Gareth Southgate issues England rallying cry ahead of France

Gareth Southgate has vowed that the talking must stop and it’s time for his young players to show they are man enough to win the World Cup. The England manager admits that the buck must stop with him, but says he is not at all ready to head home from Qatar yet. “On these nights you’ve got to have men that stand up and take on the challenge,” ahead of the quarter-final against defending champions France at the Al Bayt Stadium.

“That’s the bit that we’ve got to prove to people. We’ve got to go and nail this type of game now.” Having taken England from the doldrums of 2016 to the Russia 2018 semi-final and Euro 2020 final, this could be Southgate’s last ever World Cup finals match in charge with his contract due to expire in 2024. “I would think the sun will come up tomorrow and life will be the same whatever happens,” he said.

“But it is not the stage where we are ready to go home. It is not the point where we are thinking of going home. I remember in my first tournament in 1996, we were travelling to play Spain and I was talking to Stuart Pearce. He was saying, ‘This is always a strange one because you don’t know if you are coming back to the hotel to pack your bags or if you are coming back for another fortnight.’

“That is knockout football. Like I said, I am looking forward to the challenge. I have got confidence in the players. We are in a good place. We have just got to step up mentally. That is the biggest aspect for me that we are trying to hit this week. When they have those moments which they are bound to have – and we are going to have similar moments – that we are steadfast in what we are doing.”

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Southgate has been called a lot of things in his career, but being stupid is not one of them. And if learning from mishaps is all it’s cracked up to be, he has had the finest education football can offer. Spot-kick miss in 1996, World Cup semi-final defeat and then those Euro 2022 final penalties. His list of qualifications is by now a familiar one ahead of probably his most advanced examination yet – whether he has the ability to lead an England team to victory against one of the footballing elite in a game which really matters.

“Well, I’d be an idiot if I hadn’t learnt over five years managing some of the biggest games in world football and managing some of the most high-profile players in Europe,” Southgate said. “Going through the experience of having one of the most high-profile jobs in the country you learn quite a lot. You constantly improve as a coach.

“Another four-five years down the line I’ll be a better coach than I am now. That I think is the challenge for every manager, every coach, you’ve got to constantly improve, you’ve got to find the new things that are happening that can improve the team.”

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Under his own tutelage, England’s young Lions have developed into experienced top-level players more able to cope with facing teams without the crutch of that controversial extra centre-back. Southgate said he picked his formation and line-up on Monday morning, within hours of beating Senegal, and despite fears to the contrary, he is unlikely to revert to that unpopular back three.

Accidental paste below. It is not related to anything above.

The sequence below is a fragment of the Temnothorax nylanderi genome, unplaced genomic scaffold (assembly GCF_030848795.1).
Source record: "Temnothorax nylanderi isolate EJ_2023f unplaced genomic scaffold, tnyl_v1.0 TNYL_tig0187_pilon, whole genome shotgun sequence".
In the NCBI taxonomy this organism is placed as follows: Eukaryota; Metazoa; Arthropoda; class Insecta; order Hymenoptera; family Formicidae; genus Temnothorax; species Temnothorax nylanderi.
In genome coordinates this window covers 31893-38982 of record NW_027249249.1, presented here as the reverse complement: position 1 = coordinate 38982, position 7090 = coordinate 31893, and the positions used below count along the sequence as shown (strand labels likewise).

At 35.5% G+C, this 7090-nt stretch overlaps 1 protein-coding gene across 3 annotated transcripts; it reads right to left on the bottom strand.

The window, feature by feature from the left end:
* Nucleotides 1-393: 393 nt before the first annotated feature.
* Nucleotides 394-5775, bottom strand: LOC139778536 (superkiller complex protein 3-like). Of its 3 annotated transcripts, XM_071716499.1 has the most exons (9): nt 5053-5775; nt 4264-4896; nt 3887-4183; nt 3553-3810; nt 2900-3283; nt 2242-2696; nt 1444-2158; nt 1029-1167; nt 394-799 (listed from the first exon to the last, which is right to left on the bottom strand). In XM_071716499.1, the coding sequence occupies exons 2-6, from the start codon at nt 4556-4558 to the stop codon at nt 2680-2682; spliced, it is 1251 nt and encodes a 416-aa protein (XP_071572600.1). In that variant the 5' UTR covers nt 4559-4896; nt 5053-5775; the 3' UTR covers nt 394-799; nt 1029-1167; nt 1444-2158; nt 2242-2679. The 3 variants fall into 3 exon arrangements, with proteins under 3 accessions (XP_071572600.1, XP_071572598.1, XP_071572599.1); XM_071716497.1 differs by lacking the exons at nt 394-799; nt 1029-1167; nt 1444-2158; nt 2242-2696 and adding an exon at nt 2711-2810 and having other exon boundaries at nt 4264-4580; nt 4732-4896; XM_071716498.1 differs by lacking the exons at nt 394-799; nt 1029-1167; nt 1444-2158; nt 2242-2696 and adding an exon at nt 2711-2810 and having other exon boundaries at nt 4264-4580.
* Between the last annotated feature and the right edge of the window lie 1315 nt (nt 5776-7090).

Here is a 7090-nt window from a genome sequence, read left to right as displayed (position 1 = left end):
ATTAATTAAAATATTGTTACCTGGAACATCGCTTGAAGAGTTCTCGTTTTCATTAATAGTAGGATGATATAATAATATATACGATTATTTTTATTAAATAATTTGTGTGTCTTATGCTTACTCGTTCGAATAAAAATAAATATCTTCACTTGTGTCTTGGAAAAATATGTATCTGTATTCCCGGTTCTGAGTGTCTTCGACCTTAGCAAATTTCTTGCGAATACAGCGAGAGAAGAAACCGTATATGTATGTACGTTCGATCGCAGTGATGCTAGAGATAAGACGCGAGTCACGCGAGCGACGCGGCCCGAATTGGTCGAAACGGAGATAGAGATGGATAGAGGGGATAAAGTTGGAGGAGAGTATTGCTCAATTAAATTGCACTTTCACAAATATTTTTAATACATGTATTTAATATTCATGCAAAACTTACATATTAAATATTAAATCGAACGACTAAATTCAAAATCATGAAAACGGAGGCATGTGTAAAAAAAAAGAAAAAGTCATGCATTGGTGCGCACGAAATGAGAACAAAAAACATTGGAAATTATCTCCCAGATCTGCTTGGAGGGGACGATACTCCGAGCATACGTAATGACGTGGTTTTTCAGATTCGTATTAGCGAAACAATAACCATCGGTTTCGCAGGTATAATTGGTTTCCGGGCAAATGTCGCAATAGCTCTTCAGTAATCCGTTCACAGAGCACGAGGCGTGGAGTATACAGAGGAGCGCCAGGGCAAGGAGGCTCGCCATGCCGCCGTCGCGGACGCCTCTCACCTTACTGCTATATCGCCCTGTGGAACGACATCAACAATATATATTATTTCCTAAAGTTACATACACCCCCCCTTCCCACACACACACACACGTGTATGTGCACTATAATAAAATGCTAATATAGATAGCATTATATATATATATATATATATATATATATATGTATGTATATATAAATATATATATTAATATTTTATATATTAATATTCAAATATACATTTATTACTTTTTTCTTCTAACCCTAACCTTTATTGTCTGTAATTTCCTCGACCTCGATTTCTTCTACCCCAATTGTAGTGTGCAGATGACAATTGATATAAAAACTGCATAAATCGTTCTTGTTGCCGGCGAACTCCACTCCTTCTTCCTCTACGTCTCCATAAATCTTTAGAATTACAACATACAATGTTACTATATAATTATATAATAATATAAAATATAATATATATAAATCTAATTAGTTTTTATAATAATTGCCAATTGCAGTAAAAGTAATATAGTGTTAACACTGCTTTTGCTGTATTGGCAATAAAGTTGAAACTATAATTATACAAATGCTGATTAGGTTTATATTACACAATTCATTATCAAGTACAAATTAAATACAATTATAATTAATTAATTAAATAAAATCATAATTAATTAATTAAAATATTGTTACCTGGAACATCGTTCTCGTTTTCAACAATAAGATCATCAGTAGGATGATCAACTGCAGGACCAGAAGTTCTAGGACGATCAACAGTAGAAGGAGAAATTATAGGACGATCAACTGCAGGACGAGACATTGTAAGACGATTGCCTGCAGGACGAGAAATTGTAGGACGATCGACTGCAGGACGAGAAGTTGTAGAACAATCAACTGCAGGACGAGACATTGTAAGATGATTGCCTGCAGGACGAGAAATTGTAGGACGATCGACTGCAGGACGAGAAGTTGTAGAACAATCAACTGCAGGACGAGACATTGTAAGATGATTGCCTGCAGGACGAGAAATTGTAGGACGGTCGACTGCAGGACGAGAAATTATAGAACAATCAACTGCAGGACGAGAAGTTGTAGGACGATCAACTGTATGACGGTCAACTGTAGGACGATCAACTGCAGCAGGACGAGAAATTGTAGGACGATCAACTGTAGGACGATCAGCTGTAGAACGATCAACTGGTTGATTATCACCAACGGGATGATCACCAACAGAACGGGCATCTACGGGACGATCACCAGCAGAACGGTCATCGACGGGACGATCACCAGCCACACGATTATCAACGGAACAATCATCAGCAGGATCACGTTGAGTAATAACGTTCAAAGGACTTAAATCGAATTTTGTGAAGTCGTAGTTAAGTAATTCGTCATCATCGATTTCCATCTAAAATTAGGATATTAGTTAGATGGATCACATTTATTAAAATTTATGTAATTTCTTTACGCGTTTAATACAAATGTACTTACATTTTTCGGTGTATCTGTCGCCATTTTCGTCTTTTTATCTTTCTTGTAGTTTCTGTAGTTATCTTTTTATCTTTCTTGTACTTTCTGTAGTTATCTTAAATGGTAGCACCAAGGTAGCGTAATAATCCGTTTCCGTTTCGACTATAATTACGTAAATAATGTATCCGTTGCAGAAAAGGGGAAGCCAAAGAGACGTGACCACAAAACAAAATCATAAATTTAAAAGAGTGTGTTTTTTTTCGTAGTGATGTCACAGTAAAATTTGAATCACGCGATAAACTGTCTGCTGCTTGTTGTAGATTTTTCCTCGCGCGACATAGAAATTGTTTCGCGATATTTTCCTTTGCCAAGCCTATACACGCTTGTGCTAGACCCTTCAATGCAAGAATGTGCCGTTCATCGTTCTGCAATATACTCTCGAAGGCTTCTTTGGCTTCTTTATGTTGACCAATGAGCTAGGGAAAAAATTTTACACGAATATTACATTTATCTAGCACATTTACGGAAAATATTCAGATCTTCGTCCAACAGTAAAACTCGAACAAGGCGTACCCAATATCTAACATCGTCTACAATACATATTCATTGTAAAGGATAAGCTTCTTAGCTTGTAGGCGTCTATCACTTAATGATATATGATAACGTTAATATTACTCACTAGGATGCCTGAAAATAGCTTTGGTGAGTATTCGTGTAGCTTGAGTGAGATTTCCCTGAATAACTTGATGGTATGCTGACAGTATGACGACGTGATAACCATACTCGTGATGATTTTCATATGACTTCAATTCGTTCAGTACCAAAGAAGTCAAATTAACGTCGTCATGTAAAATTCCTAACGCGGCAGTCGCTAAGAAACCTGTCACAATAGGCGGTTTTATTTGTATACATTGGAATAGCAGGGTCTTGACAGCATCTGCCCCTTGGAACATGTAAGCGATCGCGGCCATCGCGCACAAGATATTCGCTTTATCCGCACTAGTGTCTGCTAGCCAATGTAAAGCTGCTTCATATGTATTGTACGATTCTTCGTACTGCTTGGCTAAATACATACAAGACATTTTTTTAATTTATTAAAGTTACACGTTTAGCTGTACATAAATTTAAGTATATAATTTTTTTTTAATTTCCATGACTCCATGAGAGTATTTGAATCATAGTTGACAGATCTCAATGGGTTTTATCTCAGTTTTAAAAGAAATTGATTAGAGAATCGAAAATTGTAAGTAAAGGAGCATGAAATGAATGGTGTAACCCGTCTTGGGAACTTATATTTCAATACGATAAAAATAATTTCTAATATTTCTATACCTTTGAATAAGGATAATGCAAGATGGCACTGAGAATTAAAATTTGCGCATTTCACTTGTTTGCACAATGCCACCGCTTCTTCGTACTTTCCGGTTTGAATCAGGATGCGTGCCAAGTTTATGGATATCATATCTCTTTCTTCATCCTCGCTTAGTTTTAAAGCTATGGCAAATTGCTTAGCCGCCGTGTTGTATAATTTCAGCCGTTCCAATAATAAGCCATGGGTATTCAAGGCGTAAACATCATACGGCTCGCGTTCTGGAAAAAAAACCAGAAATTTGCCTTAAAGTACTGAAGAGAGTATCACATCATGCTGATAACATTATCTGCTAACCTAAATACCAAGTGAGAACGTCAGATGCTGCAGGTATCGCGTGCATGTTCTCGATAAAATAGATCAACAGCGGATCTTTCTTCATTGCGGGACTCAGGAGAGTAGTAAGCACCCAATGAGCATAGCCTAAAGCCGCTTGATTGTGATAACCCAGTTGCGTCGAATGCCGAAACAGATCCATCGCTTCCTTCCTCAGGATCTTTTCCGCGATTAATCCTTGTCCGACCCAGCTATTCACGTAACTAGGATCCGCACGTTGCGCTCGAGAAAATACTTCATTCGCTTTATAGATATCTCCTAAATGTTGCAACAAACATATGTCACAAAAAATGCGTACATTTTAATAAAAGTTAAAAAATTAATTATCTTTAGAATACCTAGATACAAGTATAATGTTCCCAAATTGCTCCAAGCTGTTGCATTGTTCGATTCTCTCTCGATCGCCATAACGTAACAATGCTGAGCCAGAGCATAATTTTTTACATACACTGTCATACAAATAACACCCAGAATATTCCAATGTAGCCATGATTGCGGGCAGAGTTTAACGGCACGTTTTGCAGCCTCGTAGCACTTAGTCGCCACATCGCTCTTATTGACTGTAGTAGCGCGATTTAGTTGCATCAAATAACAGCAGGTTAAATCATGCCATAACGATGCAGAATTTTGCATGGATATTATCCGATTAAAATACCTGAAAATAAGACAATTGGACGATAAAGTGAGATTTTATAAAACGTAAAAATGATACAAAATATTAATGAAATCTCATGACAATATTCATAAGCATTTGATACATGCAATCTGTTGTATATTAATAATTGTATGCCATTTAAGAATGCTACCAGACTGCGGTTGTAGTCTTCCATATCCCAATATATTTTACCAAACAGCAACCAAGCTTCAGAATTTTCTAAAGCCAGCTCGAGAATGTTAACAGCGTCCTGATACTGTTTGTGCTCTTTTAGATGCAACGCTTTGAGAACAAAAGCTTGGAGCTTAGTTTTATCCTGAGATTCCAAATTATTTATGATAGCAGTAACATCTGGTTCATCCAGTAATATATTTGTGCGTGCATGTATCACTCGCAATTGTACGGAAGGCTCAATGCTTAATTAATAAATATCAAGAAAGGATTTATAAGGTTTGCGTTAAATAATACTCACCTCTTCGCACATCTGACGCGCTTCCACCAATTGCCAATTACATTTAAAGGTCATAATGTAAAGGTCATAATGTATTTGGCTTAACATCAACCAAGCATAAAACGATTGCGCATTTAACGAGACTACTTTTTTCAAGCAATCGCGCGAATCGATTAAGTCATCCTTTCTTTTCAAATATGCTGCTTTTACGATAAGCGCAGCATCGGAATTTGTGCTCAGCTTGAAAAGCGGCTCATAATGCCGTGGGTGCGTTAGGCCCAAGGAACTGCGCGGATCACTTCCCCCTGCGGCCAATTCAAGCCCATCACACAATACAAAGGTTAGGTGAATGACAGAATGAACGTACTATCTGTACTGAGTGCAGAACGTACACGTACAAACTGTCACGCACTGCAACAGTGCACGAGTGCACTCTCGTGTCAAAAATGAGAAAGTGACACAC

Indeed, he insists he is more of a 4-3-3 man himself, although in the past he has let his head rule his heart. “You can have a philosophy but if you’re going home at the start of the tournament then the philosophy doesn’t wash, really,” Southgate said. “With the national team you’ve got to keep winning. Of course we want to win and score goals as we have this time, but the key is always getting the best out of the players you’ve got.“

It is not just Southgate who has been on a steep learning curve, it is the players too. Having been in front in those two big matches at the end of the most recent tournaments only to lose, England players have become better versed at knowing the tricks that will help them get over the line this time.

More streetwise, in other words. “It’s something we’ve tried to work with the players on,” he said. “Our disciplinary record in this tournament would be an example of that, where I think we’ve still been competitive, we haven’t rolled over, but we’ve avoided yellow cards.

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“That’s part of winning. You’ve got to recognise states and stages of games. You can’t, against a team of this level just go out and play and not have any preparation for what they’re doing. but also we can’t overdo that.

“We’re playing well, we’ve got a lot of strengths ourselves and we want to make sure we keep accentuating those strengths to the players, because they should go into the game in confident mood.” Ultimately, though, he feels it is his own self that is destined to pass or fail.

“I’m always going to be judged on the next game,” Southgate said. “If we don’t win, I know where the buck will stop. But that’s fine, I’m the manager and I have to take responsibility. I feel good about where I am on my decision making and my energy and my excitement for the game. It’s a great game to prepare for, a great test to have, so I’m looking forward to the challenge.”

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